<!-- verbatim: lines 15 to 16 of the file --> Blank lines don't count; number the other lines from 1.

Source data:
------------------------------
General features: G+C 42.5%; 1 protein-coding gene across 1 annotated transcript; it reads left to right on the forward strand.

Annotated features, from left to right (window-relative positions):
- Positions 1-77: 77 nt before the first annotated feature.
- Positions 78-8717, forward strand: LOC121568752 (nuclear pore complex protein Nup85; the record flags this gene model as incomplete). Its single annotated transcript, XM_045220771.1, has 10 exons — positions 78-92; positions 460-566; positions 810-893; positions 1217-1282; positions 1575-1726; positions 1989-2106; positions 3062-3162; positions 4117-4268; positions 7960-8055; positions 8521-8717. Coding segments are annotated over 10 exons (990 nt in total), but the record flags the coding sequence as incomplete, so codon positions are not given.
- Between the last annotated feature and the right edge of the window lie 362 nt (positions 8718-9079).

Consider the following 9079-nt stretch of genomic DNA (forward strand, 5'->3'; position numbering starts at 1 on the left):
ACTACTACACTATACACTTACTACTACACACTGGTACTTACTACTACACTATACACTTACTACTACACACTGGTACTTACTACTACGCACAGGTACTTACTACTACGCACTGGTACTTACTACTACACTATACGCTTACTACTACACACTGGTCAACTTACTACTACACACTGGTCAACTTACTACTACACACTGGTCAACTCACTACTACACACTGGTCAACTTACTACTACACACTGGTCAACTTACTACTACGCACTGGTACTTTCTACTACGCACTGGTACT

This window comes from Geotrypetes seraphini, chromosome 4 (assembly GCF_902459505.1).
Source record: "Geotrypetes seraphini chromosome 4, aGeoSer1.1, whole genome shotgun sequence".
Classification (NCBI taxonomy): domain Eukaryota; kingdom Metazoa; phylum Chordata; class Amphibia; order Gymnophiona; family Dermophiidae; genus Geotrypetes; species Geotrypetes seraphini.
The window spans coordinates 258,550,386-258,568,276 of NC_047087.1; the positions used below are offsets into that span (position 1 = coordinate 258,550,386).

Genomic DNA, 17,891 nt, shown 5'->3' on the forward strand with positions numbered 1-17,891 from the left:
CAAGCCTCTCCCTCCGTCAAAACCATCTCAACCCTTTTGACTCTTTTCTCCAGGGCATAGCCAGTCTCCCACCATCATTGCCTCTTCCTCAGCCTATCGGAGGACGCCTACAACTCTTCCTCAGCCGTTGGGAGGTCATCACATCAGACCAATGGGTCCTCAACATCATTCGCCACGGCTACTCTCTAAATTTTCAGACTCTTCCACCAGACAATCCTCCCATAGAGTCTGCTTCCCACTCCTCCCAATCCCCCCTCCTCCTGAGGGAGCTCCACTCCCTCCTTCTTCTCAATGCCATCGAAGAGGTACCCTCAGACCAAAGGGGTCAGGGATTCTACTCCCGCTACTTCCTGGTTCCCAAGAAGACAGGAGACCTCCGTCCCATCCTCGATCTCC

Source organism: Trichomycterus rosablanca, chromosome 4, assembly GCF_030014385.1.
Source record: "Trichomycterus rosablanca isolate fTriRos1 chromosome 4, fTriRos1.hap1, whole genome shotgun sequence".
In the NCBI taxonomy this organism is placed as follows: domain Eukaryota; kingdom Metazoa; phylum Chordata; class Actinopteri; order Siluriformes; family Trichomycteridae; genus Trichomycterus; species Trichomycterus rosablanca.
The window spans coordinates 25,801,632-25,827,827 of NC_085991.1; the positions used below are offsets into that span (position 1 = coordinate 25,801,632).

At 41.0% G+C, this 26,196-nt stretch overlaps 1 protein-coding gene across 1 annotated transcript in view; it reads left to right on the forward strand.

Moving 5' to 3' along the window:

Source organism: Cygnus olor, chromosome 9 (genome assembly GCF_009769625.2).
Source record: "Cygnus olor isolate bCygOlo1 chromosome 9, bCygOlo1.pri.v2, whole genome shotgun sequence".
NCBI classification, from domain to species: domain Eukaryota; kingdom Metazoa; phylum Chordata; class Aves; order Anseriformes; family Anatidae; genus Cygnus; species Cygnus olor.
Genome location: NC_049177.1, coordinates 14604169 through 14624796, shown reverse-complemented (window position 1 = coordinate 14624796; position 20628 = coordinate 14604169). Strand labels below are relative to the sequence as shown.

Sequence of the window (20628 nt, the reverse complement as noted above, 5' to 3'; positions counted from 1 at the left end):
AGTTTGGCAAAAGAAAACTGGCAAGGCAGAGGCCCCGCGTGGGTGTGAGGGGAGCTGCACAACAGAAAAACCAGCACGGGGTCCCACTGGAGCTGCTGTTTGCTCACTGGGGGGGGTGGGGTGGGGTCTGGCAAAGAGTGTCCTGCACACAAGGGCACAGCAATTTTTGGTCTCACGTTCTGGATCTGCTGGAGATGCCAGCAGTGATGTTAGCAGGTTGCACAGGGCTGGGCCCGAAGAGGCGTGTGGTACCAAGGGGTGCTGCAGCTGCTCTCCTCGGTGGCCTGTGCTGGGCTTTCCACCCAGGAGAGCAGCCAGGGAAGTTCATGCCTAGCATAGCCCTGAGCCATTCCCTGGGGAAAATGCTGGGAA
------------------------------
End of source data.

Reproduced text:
Source record: "Trichomycterus rosablanca isolate fTriRos1 chromosome 4, fTriRos1.hap1, whole genome shotgun sequence".
In the NCBI taxonomy this organism is placed as follows: domain Eukaryota; kingdom Metazoa; phylum Chordata; class Actinopteri; order Siluriformes; family Trichomycteridae; genus Trichomycterus; species Trichomycterus rosablanca.